There are some words in the old langauge that scholars admit, they do not know the meaning of, so had to guess when translating the 'modren' books we read.

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Becky - posted on 06/15/2011

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Juleah, what you posted is how I understand it. It's awe and reverence, not so much fear. Anyway, if you believe that Christ paid the penalty for our sins and that you are forgiven, you have nothing to be afraid of.

ME - posted on 06/15/2011

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I don't particularly like this term...but I also don't think that it means "fear" as in the way you should fear a serial murderer...It's more like awe-inspiring...God is awesome...and things/forces that are awesome should be respected for their greatness, for their power, for their unpredictability...that is my understanding of the meaning of this term "god fearing"...

√v^√v^√♥ - posted on 06/15/2011

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Sorry Teresa, I didn't mean to be so rude, I apologize. It's just I was raised by Christians and well, that's what I was raised to believe growing up. That's how they used it. You feared God's judgement, literally. You wanted to please him in order to go to Heaven. You followed the ten commandments, or went to Hell. Things like that. And simply the 1 fact that because God judges you when you die, he does not have control over our lives or that which we do when we live it, but he judges you in the end to decide if you belong in Heaven/Hell or in some cases, prolongued periods of purgatory... leaves people to be able to Fear God, and his judging abilities over the end of our lives. Therefore, some people exist and fear even their own God the whole time they are alive. Fear his judgement every time they turn around. Trying to follow the rules, in fear of the bad that could come if they do not. So I really am having a hard time seeing it any other way. He judges, and simply right there can be scary to some people.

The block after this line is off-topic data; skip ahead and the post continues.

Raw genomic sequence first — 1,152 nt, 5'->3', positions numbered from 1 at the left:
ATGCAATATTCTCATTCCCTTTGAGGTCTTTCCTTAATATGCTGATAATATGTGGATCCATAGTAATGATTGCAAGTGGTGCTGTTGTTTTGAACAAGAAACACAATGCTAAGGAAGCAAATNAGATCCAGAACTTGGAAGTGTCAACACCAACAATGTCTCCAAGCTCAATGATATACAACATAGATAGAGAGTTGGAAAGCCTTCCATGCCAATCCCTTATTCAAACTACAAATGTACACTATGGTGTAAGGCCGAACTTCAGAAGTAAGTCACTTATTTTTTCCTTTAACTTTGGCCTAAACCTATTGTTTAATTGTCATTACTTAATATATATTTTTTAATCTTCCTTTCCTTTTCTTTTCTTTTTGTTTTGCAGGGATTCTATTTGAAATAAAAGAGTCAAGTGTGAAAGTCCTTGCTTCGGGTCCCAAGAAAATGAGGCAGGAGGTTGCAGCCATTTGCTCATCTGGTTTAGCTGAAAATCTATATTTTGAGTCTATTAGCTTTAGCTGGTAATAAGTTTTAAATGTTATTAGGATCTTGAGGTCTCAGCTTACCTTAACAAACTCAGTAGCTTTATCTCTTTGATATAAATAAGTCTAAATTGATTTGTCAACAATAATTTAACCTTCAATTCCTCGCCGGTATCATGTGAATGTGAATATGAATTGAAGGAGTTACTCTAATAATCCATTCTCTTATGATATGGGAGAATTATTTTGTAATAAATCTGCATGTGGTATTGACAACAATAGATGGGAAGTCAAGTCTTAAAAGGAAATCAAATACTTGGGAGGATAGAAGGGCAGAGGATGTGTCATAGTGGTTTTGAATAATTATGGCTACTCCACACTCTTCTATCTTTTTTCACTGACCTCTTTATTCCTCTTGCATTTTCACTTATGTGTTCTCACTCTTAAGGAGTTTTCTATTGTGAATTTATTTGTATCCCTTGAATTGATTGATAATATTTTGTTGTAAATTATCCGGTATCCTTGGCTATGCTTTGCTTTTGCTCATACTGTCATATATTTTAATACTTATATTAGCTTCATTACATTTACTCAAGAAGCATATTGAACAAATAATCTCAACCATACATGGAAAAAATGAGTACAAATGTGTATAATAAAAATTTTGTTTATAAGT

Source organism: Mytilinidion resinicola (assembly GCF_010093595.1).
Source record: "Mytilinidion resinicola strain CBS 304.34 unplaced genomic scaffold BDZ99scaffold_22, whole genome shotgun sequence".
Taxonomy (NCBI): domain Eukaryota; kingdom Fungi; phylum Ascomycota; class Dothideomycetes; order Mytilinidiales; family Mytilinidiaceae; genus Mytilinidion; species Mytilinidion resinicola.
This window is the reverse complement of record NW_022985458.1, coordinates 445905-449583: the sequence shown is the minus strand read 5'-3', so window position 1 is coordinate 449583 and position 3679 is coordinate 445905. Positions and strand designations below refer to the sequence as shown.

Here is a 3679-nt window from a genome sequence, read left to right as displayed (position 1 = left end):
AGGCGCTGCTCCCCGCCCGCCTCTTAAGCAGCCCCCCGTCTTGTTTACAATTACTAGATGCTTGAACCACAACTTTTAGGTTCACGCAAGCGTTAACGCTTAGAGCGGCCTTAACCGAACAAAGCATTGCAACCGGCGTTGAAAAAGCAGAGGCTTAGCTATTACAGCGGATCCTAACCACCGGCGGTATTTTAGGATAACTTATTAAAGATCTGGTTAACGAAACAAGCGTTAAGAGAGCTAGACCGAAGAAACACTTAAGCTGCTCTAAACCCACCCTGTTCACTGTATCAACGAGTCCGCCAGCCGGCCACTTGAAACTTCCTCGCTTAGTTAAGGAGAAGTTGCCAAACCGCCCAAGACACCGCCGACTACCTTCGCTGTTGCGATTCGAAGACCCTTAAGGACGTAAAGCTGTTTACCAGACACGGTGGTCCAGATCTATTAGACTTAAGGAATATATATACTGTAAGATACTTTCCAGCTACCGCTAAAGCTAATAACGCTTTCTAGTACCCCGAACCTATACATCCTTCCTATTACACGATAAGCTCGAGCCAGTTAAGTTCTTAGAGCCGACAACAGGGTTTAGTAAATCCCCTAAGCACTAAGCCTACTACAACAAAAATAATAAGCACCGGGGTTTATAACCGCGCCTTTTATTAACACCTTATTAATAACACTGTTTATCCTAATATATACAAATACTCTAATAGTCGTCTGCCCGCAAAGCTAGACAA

The first paragraph or two talks about what most of you are talking about
http://en.wikipedia.org/wiki/Fear_of_God...(religion)
This link talks about God's Judgement, what I was talking about
http://en.wikipedia.org/wiki/Divine_judg...
This link says we have nothing to fear, even if we do have fear of God's judgement because he will forgive us if we ask kindly.
http://www.seiyaku.com/reference/godfear...